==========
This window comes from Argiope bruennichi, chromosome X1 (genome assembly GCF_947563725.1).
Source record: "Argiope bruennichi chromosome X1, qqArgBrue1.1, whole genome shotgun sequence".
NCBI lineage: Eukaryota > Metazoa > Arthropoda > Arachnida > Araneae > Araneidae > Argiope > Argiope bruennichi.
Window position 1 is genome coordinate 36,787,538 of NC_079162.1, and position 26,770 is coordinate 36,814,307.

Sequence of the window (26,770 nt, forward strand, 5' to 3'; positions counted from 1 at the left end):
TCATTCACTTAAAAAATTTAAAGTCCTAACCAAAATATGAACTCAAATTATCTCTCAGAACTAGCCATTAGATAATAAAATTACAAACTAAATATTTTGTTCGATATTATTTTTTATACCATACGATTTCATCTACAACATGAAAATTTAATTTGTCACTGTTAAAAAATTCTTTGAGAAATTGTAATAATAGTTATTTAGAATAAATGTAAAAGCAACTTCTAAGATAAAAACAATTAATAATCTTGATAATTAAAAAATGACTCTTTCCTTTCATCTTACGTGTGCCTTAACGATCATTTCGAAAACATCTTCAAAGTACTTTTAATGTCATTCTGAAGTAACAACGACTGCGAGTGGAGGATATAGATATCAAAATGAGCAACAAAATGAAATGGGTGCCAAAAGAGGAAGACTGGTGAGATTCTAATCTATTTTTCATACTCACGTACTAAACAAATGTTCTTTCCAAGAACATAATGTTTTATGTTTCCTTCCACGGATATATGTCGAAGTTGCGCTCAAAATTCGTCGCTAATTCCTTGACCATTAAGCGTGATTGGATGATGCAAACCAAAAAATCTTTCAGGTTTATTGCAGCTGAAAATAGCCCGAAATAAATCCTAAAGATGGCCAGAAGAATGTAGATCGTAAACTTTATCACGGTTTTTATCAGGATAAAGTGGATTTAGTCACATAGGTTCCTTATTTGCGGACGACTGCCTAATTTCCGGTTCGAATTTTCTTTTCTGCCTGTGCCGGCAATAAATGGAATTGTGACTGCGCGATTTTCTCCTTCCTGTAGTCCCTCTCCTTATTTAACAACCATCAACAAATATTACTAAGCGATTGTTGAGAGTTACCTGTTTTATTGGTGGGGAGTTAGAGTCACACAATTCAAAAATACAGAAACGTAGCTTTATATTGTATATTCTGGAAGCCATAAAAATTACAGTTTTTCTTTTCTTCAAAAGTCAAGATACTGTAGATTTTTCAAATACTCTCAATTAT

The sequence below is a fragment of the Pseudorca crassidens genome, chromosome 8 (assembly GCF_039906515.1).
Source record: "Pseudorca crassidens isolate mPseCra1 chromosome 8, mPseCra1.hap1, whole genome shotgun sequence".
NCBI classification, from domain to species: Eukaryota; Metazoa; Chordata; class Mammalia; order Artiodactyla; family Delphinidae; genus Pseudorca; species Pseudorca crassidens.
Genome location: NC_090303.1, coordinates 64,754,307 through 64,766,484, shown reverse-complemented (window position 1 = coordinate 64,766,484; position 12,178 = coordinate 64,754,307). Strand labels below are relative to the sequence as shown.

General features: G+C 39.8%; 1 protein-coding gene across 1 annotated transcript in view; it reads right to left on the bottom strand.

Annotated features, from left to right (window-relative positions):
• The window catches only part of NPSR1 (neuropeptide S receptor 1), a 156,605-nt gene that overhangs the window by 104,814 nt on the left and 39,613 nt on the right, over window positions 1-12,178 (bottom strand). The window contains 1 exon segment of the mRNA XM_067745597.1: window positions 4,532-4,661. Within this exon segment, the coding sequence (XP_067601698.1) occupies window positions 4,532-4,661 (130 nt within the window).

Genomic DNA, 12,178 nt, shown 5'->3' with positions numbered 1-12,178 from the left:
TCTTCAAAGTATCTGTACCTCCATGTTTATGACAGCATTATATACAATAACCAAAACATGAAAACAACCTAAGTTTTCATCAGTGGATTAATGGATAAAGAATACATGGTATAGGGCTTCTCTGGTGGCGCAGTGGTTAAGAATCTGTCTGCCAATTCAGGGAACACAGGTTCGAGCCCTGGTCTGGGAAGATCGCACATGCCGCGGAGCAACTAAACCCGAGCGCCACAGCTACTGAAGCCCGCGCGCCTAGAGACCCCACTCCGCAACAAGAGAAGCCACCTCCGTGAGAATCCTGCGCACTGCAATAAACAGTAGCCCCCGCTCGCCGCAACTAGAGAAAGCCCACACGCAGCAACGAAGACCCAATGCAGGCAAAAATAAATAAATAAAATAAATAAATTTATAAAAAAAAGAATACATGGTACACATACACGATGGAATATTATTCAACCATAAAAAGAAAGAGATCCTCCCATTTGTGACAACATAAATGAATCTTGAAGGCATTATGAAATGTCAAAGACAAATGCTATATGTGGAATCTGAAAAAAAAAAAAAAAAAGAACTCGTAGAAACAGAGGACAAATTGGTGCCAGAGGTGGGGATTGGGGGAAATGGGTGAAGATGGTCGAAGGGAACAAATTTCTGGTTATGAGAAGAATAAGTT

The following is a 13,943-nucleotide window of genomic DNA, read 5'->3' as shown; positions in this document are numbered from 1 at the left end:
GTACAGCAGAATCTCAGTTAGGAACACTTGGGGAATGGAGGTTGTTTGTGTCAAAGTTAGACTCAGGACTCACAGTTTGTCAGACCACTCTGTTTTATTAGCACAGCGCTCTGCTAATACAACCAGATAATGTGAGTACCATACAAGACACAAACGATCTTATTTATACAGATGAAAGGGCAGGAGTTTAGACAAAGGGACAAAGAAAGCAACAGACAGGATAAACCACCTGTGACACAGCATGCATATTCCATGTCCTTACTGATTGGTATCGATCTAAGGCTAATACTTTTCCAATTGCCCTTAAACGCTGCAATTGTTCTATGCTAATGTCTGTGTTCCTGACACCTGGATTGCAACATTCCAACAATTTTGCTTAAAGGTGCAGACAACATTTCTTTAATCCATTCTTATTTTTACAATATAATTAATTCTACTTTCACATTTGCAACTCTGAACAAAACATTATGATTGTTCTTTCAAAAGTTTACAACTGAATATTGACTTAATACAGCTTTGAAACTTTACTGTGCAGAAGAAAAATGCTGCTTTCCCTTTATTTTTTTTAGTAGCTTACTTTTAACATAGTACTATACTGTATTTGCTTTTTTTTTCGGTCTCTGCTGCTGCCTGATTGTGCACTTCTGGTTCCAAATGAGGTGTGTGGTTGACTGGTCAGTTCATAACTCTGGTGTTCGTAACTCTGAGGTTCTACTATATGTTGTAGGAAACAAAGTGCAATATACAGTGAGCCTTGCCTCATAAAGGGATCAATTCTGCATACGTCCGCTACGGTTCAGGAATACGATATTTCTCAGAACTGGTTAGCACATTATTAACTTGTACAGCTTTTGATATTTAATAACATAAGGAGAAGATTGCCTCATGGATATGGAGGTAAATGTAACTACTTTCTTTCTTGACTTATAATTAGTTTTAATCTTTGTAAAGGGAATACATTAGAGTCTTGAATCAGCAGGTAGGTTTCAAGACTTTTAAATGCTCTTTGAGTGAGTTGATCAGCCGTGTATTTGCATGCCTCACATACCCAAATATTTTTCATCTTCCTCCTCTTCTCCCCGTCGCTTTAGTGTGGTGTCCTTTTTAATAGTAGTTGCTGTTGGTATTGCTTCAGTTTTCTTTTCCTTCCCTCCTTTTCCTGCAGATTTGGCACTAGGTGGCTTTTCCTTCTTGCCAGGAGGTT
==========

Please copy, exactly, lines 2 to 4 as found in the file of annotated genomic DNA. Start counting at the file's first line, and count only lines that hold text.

Source record: "Argiope bruennichi chromosome X1, qqArgBrue1.1, whole genome shotgun sequence".
NCBI lineage: Eukaryota > Metazoa > Arthropoda > Arachnida > Araneae > Araneidae > Argiope > Argiope bruennichi.
Window position 1 is genome coordinate 36,787,538 of NC_079162.1, and position 26,770 is coordinate 36,814,307.